Since 2003 I have taken numerous drag and performance measurements on Standard Cirrus glider #60 with various deturbulator configurations.
Also, I have done a great deal of soaring with deturbulated wings. In addition, independent performance measurements were taken by the
legendary Richard H. "Dick" Johnson in December 2006
(see A Fight Test Evaluation Of The Sinha Wing Performance Enhancing Deturbulators).
Altogether, these efforts have produced a large body of evidence
for performance improvements using the deturbulator flow-control method.
Much has been learned about the potential benefits, but much research and engineering remains to be done.
Deturbulator Research is committed to encouraging and assisting the efforts of others to understand and use deturbulation methods.
A full deturbulator configuration consists of (1) a thin (.003") deturbulator tape wrapped around the leading edge of the wing that produces a
very small referse-facing step as seen by the boundary flow soon after it splits at the stagnation point and (2) a deturbulator panel
located at .6 chord on the upper wing surface. More will be said about these below.
Performance with Full Configuration
Because deturbulation on the upper wing surface depends critically of precise control of several variables,
consistency is hard to achieve. Thus, flight-to-flight differences are often extremely large. This means that the traditional
means of reducing scatter in sink rate measurements by averaging data points
obscures real performance changes that reveal the true potential of the deturbulator method. For this reason, it is often necessary
to study individual measurements in order to see the true effects of deturbulation. Examining individual measurements
is not unreasonable, as long as one keeps in mind that the results are approximate.
Confirmation of this may be seen in repeating patterns in Figures 1-3 below.
The Johnson measurements in 2006 assumed consistent performance.
So, Johnson averaged all six of his deturbulated flights and reported a 13% improvement at
50 kts. But, upon examining the individual flights, he found huge deviations (4-5 times normal) and decided to throw out the three
worst offenders. This lead to an 18% improvement at 50 kts. However,
a close look at the six flights revealed non-random patterns.
Furthermore, an onboard flight data recorder made it possible to
corroborate his manually acquired data and to identify a few errors that
made two of his individual polars appear completely unreasonable.
Figures 1-3 below illustrate some selected polars with repeating patterns indicating that the large deviations are indeed real.
Figure 1. Peaked Polars
Figure 1 shows three individual measurements of a "peaked" polar pattern in which performance reaches a high peak at 50 knots indicated air speed (KIAS) and
degrades on each side. Two secondary peaks occur at higher speeds. This is the typical polar when the deturbulator panel
skins are free to move without restriction and properly ventilated.
Figure 2. Notched Polars
Figure 2 shows four measurements of a "notched" pattern in which performance bottoms out to a consistent value
near 50 KIAS and improves considerably on each side. This is a consistent pattern when the deturbulator panel skins are stuck down by condensation,
are too tight or the panels are removed entirely.
This has been confirmed by measuring the performance with the deturbulator panels removed, but leaving the deturbulator tapes in place.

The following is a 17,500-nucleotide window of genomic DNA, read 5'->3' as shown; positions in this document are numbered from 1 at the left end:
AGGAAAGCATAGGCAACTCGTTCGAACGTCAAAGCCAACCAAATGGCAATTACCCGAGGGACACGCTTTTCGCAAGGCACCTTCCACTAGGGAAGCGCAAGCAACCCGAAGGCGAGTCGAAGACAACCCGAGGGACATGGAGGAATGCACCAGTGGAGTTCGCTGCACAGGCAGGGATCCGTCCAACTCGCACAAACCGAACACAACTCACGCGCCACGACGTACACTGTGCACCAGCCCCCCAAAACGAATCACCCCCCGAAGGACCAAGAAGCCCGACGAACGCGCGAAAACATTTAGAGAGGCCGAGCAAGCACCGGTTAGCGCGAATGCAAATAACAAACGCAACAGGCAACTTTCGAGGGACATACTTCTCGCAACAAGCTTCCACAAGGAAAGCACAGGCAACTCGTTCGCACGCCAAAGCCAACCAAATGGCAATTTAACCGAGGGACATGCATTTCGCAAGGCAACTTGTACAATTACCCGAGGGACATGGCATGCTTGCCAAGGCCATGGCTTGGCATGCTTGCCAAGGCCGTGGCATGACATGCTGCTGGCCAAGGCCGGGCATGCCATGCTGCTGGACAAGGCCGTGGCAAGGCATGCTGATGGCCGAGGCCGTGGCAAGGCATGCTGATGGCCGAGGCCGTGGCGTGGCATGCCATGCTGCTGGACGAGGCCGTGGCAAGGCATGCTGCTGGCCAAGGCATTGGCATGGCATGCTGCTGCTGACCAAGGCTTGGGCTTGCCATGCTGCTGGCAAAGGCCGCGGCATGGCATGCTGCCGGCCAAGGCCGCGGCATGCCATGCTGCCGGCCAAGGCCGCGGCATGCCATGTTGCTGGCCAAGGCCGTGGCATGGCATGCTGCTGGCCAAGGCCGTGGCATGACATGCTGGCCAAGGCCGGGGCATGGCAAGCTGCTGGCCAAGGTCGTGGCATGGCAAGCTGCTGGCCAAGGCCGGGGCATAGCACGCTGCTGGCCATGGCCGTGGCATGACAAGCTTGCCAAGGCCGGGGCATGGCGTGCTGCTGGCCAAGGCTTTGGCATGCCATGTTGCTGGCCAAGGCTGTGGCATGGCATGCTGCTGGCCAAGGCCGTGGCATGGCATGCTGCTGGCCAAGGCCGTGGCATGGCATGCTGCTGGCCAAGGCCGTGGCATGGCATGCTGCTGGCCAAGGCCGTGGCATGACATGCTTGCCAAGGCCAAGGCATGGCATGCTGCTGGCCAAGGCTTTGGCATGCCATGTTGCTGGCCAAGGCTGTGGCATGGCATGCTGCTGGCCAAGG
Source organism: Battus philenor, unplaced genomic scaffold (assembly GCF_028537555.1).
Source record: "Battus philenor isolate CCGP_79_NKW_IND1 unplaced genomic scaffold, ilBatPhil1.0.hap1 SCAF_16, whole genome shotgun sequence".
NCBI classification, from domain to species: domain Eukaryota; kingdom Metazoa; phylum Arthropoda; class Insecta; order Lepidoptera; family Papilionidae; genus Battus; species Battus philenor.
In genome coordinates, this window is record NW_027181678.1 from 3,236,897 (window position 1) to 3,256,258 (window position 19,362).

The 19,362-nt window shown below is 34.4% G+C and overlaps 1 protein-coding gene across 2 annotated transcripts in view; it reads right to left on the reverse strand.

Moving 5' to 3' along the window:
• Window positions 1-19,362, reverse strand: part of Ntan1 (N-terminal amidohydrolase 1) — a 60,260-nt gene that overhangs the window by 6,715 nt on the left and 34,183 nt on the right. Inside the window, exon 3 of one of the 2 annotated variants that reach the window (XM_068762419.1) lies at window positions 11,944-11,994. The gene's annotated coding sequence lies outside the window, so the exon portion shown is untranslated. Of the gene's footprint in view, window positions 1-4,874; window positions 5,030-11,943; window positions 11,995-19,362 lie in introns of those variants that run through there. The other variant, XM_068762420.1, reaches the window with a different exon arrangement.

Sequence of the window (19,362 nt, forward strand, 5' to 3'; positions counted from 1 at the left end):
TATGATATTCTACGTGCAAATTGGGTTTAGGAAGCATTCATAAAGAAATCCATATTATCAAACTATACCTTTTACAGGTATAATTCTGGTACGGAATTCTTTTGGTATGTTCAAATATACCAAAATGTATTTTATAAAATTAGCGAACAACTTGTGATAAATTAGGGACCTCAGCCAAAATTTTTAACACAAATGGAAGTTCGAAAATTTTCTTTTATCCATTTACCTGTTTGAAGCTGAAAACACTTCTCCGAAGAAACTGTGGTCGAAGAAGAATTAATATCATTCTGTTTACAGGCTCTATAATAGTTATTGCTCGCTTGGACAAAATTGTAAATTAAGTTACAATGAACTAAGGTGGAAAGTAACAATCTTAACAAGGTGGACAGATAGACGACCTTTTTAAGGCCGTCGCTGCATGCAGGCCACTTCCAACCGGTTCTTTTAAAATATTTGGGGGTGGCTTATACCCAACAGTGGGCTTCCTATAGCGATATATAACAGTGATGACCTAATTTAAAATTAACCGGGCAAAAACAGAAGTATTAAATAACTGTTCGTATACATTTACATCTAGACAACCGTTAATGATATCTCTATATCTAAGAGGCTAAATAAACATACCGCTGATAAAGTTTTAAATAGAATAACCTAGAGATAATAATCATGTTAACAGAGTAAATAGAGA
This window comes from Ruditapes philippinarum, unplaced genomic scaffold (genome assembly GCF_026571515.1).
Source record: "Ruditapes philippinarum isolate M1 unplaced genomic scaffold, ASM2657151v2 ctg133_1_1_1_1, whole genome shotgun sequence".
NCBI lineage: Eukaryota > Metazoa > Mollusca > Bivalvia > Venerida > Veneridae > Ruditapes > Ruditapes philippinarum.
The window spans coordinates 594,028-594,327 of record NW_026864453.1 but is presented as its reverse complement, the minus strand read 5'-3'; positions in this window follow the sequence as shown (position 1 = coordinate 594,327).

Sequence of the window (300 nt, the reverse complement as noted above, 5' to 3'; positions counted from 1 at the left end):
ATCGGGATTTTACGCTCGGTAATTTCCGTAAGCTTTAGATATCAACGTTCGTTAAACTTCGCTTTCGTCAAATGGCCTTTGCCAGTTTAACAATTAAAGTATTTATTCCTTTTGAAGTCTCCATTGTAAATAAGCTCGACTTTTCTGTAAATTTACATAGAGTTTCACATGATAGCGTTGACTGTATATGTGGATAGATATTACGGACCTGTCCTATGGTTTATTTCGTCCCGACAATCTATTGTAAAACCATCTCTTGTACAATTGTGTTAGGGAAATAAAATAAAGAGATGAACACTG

For more on these measurements see
Leading-Edge-Tape-Only Performance Measurements.
These two patterns, peaked and notched, were
first seen in December, 2006
when Richard H. "Dick" Johnson independently took measurements.
(Read his report: A Fight Test Evaluation Of The Sinha Wing Performance Enhancing Deturbulators.)
Figure 3 shows another repeating pattern, the trend over time of performance, with deturbulator tapes and panels installed and the panels working,
while holding the airspeed constnt at on 50 KIAS. This is a 36 second moving average of performance plotted in 4 second intervals.
These plots indicate that, with the onset of extreme performance, the lift coefficient tries to increase but cannot since the pilot is
holding the airspeed constant. This pitches the nose down, to keep the lift equal to the weight of the glider.
With the reduced AOA and ideal flow configuration, induced, skin friction and form drag are reduced for a high level of performance.
However, the reduced AOA changes the top surface flow trajectory so that the reattachment point shifts away from the deturbulator panel.
The lift coefficient then tries to reduce. So, the nose pitches up again to keep the lift equal to the weight.
This causes the performance to subside. It is thought that this cycle will repeat every 4 or 5 minutes if the pilot can hold the airspeed precisely constant.
Figure 3. Moving Average at Fixed Airspeed
Changing Flight Dynamics at Onset of Extreme Performance
Sometimes the onset of extreme performance is dramatic. Following is a video clip of such an event.
It shows a large downward pitch change while the glider is flying in smooth air.
Once the event begins, it can be seen that the airspeed does not change appreciably, yet the nose pitches down greatly as the
vario shows the sink rate dropping. At first, the glider is slowing from 60 kts to the magic 52 kt airspeed
(blue hash mark below 3 o'clock position) where extreme performance occurs.
During this time, the nose slowly pitches up, as it should, and the glider gains 29 feet of altitude.
Then, precisely at 52 kts the nose quickly pitches down sharply and holds the new attitude
while the variometer moves from 4.5 to 1.7 kts. This is dramatic evidence of a sudden increase in the lift
coefficient. With the pilot holding the airspeed steady, the angle of attack must reduce to spill off the additional lift so